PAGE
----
Agreement reached on IRA arms

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Britain and Ireland last night took the significant step of signing an international agreement on arms decommissioning in readiness for next month's crucial political talks.

The participation of Unionist parties in talks remains in doubt, largely because the decommissioning arrangements are regarded by Unionists as too loose and failing to guarantee actual arms handovers during the negotiations.

Nonetheless, London and Dublin yesterday pressed ahead with the signing of a formal agreement establishing an arms commission. This body, which is expected to be under the chairmanship of Canadian general John de Chastelain, is to consider the arms issue in parallel with the political talks.

The next step in the intricate process leading to the opening of talks is to come later this week when the Northern Ireland Secretary, Dr Mo Mowlam, is expected to confirm Sinn Fein's eligibility to attend.

Only a sudden outbreak of IRA violence could prevent this coming about, and the fact is that the organisation has stopped all its violence, according to security sources, "like turning off a tap". The security forces have concluded that the IRA has simply desisted from surveillance and studying of potential targets.

The IRA's so-called punishment beatings, in which youths and others in republican areas were often very brutally assaulted, have also come to a sudden halt. This is regarded as an advance of the IRA's first 1994- 96 cessation, during which such attacks continued.

There are no guarantees that this abnormally pacific state of affairs will continue, but for the moment at least the IRA is clearly at pains to be on its best behaviour while the Government assesses the state of its ceasefire. Its six-week "quarantine" period ends on Sunday.

At the moment the major point of paramilitary uncertainty lies not within republicanism but in the loyalist underworld, where there are rumblings of uncertainty centring on the breakaway Loyalist Volunteer Force.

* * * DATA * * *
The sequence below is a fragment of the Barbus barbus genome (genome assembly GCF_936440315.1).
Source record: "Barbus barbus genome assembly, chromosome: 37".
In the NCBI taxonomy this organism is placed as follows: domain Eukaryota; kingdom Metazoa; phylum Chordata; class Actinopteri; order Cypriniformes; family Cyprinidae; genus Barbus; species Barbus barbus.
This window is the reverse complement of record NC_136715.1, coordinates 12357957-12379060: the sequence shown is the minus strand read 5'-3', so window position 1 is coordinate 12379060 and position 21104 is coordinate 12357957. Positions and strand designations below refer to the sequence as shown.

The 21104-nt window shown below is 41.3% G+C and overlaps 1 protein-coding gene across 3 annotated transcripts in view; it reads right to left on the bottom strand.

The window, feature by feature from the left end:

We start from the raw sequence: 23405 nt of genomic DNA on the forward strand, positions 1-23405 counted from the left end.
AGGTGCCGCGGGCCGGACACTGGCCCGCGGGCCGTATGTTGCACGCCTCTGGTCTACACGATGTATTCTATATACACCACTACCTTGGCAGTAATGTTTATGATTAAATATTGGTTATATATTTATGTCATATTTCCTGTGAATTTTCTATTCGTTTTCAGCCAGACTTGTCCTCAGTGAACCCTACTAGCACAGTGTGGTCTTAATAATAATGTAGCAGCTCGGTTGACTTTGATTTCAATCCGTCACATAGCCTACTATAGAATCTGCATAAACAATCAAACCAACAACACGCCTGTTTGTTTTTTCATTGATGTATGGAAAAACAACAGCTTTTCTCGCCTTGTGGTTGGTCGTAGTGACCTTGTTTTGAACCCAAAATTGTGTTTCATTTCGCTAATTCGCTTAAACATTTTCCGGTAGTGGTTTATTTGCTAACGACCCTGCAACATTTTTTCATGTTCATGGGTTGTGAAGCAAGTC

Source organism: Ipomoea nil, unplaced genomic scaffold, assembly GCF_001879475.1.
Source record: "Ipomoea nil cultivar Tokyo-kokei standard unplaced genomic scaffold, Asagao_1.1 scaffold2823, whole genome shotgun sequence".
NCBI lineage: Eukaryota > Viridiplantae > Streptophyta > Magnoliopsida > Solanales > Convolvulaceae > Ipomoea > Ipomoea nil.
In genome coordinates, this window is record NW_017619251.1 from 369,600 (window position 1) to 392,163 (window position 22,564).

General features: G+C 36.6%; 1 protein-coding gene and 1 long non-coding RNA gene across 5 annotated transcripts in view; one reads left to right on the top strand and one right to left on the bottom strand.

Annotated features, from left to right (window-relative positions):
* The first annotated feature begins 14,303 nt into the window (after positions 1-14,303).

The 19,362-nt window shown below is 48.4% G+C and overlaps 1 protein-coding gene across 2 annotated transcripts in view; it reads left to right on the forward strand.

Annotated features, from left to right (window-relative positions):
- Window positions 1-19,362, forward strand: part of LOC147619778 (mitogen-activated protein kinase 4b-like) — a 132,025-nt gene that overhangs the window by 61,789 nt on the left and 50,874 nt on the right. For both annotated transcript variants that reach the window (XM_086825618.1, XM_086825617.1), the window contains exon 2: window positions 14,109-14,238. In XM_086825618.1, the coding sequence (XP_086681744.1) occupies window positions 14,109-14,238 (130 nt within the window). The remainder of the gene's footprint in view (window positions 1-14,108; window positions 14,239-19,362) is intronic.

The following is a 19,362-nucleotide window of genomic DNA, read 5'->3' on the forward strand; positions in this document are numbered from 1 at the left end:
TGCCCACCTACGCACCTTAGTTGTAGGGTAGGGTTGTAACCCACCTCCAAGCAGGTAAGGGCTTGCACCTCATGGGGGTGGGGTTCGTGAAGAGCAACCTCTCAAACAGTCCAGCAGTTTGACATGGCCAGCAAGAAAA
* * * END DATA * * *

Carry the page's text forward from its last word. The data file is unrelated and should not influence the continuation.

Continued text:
Against this background the two governments last night formally put in place an international commission to deal with the arms issue. The Unionist objection is that although both governments are committed to pressing the IRA and loyalists on arms handovers there are no timetables and no guarantees.

David Trimble's Ulster Unionist party has as yet taken no final decision on attendance at the talks, and is presently carrying out a "community consultation exercise" involving meetings with churches, business organisations and others.

The general feeling in the party is that it should not walk away from the talks, which could be crucial to the future of Northern Ireland, but opinion is more divided on whether Unionist representatives should sit down face-to-face with Sinn Fein.

Sinn Fein yesterday attempted to pressurise the Government into insisting on face-to-face arrangements rather than any idea of negotiating at one remove. Mitchel McLaughlin of Sinn Fein declared: "My answer to proximity talks is a flat no. This will require face-to-face negotiations. How can there be confidence-building measures by proxy? There have to be talks across the table and let David Trimble, if he has the confidence in his argument, present his case."

Dr Mowlam yesterday acknowledged that the Unionist position was uncertain. She said: "I'm not completely confident that we will have everybody around the table. That's still up for grabs. The real problem would be if the Ulster Unionists did not have their feet under the table and Unionism was not heard. I am hopeful they will be there but I don't know any more than that."